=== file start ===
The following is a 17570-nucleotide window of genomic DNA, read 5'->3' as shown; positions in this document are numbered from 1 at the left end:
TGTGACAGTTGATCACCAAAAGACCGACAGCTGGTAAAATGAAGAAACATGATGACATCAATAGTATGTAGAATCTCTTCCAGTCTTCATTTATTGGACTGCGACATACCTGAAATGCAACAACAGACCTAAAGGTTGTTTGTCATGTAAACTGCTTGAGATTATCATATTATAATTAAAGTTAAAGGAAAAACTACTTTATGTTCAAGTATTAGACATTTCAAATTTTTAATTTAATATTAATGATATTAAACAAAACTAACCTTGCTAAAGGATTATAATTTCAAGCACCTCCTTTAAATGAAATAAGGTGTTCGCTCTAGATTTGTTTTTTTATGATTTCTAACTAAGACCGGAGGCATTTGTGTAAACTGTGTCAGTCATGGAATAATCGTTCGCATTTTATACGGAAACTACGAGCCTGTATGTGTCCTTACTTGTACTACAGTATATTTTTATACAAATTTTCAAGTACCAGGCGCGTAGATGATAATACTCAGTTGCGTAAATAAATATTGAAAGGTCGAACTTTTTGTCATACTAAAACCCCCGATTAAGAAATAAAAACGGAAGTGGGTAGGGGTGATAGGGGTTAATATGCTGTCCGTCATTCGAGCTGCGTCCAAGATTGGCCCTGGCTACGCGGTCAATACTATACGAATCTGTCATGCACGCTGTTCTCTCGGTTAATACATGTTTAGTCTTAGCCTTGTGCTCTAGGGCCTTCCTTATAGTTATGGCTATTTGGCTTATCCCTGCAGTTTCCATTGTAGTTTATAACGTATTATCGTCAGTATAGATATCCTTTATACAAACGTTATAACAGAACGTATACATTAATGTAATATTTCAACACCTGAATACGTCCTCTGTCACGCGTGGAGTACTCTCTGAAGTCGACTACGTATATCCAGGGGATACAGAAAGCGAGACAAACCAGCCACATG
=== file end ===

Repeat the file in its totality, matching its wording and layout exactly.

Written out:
The following is a 17570-nucleotide window of genomic DNA, read 5'->3' as shown; positions in this document are numbered from 1 at the left end:
TGTGACAGTTGATCACCAAAAGACCGACAGCTGGTAAAATGAAGAAACATGATGACATCAATAGTATGTAGAATCTCTTCCAGTCTTCATTTATTGGACTGCGACATACCTGAAATGCAACAACAGACCTAAAGGTTGTTTGTCATGTAAACTGCTTGAGATTATCATATTATAATTAAAGTTAAAGGAAAAACTACTTTATGTTCAAGTATTAGACATTTCAAATTTTTAATTTAATATTAATGATATTAAACAAAACTAACCTTGCTAAAGGATTATAATTTCAAGCACCTCCTTTAAATGAAATAAGGTGTTCGCTCTAGATTTGTTTTTTTATGATTTCTAACTAAGACCGGAGGCATTTGTGTAAACTGTGTCAGTCATGGAATAATCGTTCGCATTTTATACGGAAACTACGAGCCTGTATGTGTCCTTACTTGTACTACAGTATATTTTTATACAAATTTTCAAGTACCAGGCGCGTAGATGATAATACTCAGTTGCGTAAATAAATATTGAAAGGTCGAACTTTTTGTCATACTAAAACCCCCGATTAAGAAATAAAAACGGAAGTGGGTAGGGGTGATAGGGGTTAATATGCTGTCCGTCATTCGAGCTGCGTCCAAGATTGGCCCTGGCTACGCGGTCAATACTATACGAATCTGTCATGCACGCTGTTCTCTCGGTTAATACATGTTTAGTCTTAGCCTTGTGCTCTAGGGCCTTCCTTATAGTTATGGCTATTTGGCTTATCCCTGCAGTTTCCATTGTAGTTTATAACGTATTATCGTCAGTATAGATATCCTTTATACAAACGTTATAACAGAACGTATACATTAATGTAATATTTCAACACCTGAATACGTCCTCTGTCACGCGTGGAGTACTCTCTGAAGTCGACTACGTATATCCAGGGGATACAGAAAGCGAGACAAACCAGCCACATG